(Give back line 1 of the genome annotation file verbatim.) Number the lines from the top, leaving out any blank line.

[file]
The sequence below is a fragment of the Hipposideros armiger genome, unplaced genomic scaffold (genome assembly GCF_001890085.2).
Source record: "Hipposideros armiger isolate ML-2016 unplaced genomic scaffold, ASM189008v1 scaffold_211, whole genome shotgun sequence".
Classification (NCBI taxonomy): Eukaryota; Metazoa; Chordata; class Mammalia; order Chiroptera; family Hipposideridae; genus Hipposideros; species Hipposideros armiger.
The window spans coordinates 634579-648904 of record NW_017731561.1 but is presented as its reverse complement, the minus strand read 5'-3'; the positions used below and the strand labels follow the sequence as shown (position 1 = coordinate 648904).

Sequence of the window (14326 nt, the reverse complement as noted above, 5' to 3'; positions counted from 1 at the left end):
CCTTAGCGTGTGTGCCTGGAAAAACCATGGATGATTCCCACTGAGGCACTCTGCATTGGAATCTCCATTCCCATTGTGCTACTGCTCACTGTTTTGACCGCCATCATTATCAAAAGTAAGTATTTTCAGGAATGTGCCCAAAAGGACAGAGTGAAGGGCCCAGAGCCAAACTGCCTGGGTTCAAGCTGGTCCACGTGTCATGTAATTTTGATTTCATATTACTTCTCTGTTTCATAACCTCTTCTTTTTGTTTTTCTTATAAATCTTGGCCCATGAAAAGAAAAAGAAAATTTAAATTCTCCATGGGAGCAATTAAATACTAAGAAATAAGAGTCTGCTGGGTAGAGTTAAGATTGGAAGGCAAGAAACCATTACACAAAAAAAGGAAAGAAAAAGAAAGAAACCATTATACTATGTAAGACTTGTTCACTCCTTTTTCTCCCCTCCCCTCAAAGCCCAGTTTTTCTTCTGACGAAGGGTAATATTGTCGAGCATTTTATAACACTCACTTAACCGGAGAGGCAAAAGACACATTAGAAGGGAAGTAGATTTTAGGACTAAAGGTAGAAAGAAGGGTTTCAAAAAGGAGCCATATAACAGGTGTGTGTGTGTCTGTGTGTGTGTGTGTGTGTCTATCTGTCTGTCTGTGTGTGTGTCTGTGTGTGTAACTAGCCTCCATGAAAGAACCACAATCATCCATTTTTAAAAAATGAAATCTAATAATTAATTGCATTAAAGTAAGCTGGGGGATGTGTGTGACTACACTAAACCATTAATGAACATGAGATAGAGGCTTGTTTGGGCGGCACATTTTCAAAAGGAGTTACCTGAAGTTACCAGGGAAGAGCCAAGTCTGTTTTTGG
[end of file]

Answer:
The sequence below is a fragment of the Hipposideros armiger genome, unplaced genomic scaffold (genome assembly GCF_001890085.2).